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Wolf or coyote? Wildlife mystery in Nevada solved with DNA testing

Wolf pups rehomed in New Mexico
Cameras show rehoming of wolf pups in New Mexico for first time 04:20

Three wolves roaming the mountains in northeastern Nevada would have been notable for a state without an established wolf population. But one recent sighting of a wolf-like animal trio in that area turned out to be a false alarm, after an investigation and a round of genetic tests revealed that the creatures are almost surely coyotes, the Nevada Department of Wildlife said.

Coyotes are common throughout Nevada, including in some of its major cities. Wolves are not, and they are rarely seen in the state despite populating surrounding regions in Idaho, Oregon and Northern California. Nevada wildlife officials told the Las Vegas Review-Journal in 2017 that a lone wolf was confirmed to have been spotted within state lines — the first in almost a century.

So, when a government-contracted helicopter crew flying over the rural ranching area Merritt Mountain in March saw three animals that looked like wolves, their potential discovery spawned a full-fledged probe. The wildlife department said its own biologists conducted further helicopter searches and surveys on the ground to collect hair, fecal and urine samples believed to belong to the mysterious creatures. The samples underwent DNA analyses at two independent laboratories and results showed with 99.9% certainty that they came from coyotes, officials said. 

"While initial observations indicated the possibility of wolves in the area, the DNA results of the samples collected indicated that these animals were, in fact, coyotes," said Alan Jenne, the director of the department, in a statement. "We appreciate the diligence of our biologists, assisting laboratory personnel and the public's cooperation throughout this process and we will continue to monitor the area for any indication of wolf presence."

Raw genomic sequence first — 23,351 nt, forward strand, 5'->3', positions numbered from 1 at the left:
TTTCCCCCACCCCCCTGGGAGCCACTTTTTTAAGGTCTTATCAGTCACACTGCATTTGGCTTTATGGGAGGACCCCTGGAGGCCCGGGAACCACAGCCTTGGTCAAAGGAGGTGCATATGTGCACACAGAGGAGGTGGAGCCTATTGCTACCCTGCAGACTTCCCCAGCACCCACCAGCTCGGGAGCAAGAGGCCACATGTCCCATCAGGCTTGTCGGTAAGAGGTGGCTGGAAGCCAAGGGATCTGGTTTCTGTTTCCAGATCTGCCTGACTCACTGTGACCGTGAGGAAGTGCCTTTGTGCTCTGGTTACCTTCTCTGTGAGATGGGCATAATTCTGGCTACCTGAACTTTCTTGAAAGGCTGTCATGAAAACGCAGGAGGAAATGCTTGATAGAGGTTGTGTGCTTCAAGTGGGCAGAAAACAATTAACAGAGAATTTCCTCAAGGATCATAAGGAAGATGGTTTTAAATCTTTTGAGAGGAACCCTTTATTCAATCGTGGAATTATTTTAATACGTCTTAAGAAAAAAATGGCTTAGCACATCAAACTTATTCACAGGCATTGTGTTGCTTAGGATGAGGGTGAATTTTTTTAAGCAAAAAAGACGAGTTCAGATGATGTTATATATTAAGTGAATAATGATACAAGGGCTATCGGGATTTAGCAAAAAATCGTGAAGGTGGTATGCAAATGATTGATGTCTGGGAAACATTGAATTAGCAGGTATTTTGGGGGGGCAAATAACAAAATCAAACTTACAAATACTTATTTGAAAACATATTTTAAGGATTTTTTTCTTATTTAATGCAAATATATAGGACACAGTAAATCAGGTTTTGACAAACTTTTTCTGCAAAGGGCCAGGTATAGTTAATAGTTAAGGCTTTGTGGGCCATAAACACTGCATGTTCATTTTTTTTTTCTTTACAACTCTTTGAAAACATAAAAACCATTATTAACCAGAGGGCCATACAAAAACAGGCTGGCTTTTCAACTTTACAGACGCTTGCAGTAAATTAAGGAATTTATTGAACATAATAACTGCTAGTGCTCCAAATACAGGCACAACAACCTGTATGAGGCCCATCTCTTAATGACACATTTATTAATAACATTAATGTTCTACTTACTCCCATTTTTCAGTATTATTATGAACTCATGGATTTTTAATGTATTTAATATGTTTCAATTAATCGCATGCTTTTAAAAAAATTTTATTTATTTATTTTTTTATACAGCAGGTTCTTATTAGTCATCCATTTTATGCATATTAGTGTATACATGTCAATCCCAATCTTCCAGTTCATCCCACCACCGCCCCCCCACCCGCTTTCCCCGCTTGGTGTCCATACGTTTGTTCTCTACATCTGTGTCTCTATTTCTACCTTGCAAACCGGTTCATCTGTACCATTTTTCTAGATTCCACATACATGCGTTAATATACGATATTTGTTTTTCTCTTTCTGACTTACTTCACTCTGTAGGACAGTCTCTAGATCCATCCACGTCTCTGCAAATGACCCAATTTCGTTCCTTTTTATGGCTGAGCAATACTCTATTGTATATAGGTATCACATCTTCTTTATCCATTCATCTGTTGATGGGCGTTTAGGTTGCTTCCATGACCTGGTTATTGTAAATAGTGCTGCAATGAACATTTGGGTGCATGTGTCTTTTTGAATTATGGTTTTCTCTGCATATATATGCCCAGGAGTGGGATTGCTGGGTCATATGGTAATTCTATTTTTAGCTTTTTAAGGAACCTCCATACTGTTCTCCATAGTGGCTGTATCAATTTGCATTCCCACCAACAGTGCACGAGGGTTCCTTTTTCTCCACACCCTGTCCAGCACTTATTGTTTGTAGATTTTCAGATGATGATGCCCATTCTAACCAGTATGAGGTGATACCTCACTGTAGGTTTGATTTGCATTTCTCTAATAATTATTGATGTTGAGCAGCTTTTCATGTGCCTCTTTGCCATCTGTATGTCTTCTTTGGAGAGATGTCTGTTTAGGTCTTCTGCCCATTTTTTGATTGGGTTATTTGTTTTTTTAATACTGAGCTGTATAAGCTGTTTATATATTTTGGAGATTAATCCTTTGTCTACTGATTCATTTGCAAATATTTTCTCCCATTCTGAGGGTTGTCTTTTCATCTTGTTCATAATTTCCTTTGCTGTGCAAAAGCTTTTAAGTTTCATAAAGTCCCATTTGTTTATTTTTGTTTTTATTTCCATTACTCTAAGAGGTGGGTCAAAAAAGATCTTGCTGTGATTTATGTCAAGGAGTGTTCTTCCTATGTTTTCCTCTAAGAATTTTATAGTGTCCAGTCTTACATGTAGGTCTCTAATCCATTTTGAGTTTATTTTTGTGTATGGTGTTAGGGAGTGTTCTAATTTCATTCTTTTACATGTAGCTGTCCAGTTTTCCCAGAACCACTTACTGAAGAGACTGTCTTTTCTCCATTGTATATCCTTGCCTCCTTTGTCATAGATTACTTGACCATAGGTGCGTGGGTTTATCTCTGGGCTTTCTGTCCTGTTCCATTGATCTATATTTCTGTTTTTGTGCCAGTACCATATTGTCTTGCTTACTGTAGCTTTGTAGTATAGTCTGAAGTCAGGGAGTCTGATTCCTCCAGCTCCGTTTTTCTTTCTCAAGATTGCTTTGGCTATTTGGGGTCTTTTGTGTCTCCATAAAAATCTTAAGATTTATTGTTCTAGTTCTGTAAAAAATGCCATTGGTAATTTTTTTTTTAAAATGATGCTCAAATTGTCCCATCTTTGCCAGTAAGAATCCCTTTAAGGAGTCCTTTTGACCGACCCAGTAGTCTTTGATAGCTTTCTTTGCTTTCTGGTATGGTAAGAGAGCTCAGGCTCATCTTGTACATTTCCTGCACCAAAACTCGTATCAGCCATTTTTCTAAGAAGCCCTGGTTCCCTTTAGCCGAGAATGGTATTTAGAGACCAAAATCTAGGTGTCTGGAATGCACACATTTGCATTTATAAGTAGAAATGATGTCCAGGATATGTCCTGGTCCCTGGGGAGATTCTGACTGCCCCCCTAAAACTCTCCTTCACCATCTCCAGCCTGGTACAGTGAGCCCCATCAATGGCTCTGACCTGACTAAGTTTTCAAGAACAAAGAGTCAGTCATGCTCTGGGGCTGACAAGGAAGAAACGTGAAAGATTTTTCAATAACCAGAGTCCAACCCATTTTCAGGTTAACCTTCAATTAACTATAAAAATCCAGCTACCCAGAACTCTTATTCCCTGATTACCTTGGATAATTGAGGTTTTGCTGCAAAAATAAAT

"We understand the significance of such sightings and the importance of accurate identification," Jenne's statement continued. "NDOW will continue to work closely with state and federal agencies to uphold our mission of protecting Nevada's ecosystems and wildlife while also maintaining transparency as a top priority in all our communications with the public." 

Hunters have certainly confused wolves and coyotes before. In January, a hunter in southwestern Michigan harvested what he thought was a large coyote. The hunter learned through subsequent DNA testing that the animal was actually a gray wolf, which are normally found exclusively in the state's Upper Peninsula, CBS Detroit reported, citing the Michigan Department of Natural Resources. Earlier, in the fall of 2022, New York environmental officials confirmed that an animal caught during a coyote hunt upstate the previous year was, in fact, a wolf

And, in 2018, an enormous creature seemingly belonging to an unrecognizable wolf-like species in Montana was determined after undergoing tests to be a gray wolf, too. Prior to testing, the wolf with apparently unusual features had gone so far as to spark "Bigfoot" rumors online. How to identify the animal's species had even stumped wildlife experts in the area, with a representative from Montana Fish, Wildlife and Parks telling The Great Falls Tribune at the time that "we have no idea what this was until we get a DNA report back."

—Caitlin O'Kane contributed reporting.

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